Lessons Learned: THERM and an Evolution of Wall Assemblies

By Mike Meade, AIA

Mike is a senior project architect with 18 years of experience and is a member of our in-house building enclosure committee, which provides envelope resources and technical support to our project teams. He sits on the board of the Portland Building Enclosure Council and is currently working on the PDX Terminal Balancing and Concourse E Extension project, discussed at the end of this post.

I attended a training from Passive House Canada on THERM software, which was developed at the Lawrence Berkeley National Lab for evaluating heat transfer through building components. Using THERM, you can model 2-D heat-transfer effects in components at building interfaces like windows, walls, foundations, roofs, and doors. Heat-transfer analysis allows you to evaluate a product’s energy efficiency and local temperature patterns, which may relate directly to problems with condensation, moisture damage, and structural integrity.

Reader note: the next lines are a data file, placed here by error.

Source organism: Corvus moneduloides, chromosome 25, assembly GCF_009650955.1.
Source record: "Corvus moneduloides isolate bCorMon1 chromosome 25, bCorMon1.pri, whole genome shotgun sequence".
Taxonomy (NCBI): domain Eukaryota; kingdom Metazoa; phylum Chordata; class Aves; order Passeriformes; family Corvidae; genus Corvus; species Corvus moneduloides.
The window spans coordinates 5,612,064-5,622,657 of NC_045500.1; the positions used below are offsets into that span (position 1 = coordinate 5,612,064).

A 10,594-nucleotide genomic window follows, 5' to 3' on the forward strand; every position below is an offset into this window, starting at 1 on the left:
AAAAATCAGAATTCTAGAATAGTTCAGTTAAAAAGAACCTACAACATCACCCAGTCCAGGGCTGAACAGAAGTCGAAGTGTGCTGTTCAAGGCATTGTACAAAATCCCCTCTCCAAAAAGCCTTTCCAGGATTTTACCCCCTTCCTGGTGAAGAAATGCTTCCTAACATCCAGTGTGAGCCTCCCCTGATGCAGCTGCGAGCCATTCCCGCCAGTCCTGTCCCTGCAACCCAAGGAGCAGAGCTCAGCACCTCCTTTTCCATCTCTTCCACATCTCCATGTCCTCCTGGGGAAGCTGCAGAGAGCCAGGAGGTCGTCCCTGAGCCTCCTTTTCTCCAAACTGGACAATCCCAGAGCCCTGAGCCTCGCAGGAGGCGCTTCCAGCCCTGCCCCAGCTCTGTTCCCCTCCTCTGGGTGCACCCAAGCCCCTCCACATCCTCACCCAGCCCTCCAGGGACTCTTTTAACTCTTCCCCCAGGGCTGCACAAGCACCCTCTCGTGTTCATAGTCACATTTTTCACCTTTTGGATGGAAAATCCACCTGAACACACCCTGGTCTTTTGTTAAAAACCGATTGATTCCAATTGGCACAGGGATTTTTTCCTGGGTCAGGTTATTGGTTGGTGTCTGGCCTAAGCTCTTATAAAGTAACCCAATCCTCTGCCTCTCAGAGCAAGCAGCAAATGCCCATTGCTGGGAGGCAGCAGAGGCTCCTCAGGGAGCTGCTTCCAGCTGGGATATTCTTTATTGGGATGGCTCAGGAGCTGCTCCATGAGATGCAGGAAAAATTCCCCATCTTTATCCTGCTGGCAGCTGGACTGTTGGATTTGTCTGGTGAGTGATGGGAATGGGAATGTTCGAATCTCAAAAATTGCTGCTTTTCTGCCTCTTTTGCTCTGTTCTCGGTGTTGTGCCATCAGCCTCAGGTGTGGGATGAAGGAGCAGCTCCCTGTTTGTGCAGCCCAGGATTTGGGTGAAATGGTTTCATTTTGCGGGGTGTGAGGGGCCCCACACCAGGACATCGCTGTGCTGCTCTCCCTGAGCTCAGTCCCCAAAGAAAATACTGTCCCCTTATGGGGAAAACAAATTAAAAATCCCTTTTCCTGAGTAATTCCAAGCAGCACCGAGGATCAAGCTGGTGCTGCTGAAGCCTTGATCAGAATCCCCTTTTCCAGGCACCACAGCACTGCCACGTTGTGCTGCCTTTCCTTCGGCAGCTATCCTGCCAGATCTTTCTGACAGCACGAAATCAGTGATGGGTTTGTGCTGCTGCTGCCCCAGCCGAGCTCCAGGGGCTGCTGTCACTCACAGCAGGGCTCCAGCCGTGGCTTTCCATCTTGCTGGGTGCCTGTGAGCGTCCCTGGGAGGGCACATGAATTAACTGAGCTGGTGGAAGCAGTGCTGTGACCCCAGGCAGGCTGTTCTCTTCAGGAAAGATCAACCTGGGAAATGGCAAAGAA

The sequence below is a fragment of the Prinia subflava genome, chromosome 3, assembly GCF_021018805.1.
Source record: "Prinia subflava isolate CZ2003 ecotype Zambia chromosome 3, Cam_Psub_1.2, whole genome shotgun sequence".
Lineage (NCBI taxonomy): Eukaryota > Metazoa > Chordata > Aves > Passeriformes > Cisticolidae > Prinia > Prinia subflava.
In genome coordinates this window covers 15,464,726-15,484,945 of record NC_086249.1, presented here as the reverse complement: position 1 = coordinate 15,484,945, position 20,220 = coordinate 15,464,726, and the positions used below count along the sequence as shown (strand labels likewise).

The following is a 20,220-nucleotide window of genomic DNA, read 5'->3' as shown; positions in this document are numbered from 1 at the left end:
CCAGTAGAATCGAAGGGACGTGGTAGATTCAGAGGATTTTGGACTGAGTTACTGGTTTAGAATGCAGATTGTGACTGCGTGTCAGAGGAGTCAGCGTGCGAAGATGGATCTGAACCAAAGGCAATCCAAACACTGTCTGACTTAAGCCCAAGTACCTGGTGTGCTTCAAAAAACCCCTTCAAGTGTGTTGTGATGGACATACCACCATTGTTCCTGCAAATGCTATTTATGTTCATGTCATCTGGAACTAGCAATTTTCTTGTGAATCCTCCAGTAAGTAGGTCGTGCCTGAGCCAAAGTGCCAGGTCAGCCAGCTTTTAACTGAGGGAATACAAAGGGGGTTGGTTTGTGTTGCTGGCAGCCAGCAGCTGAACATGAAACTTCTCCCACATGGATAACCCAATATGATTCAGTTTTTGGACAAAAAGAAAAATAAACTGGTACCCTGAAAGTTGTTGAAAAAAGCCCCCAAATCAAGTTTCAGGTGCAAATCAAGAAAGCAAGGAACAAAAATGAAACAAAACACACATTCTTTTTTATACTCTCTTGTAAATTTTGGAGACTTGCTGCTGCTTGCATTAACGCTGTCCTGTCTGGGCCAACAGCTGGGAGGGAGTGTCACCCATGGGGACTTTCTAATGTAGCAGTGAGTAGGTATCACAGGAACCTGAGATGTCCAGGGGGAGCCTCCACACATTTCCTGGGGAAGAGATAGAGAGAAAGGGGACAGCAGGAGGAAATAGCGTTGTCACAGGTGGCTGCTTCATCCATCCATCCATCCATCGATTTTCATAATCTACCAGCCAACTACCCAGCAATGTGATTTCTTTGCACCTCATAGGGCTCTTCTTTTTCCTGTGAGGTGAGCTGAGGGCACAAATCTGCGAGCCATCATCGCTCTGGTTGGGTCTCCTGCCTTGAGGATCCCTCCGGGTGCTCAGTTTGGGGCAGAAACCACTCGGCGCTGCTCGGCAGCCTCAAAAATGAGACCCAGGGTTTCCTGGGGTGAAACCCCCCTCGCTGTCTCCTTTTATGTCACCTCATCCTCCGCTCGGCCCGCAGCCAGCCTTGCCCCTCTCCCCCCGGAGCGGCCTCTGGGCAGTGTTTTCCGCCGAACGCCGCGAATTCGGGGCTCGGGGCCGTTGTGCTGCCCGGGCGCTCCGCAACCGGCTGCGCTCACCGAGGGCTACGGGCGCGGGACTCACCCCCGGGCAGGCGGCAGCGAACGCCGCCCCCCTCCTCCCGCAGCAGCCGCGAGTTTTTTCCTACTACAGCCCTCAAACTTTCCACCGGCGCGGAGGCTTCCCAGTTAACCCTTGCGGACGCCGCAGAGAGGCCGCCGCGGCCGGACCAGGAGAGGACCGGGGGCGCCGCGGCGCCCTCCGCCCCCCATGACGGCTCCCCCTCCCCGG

After the training, I was hungry to share the software and give our project teams a better way to evaluate details for thermal performance. I also thought about buildings I have built over my career. I’ve worked on buildings with many types of walls — some just to meet code, some just to meet the budget, and some to create the highest possible performance. I used THERM to evaluate these assemblies to see how we fared.

R-value measures the ability to prevent heat transfer. The higher the number, the better.

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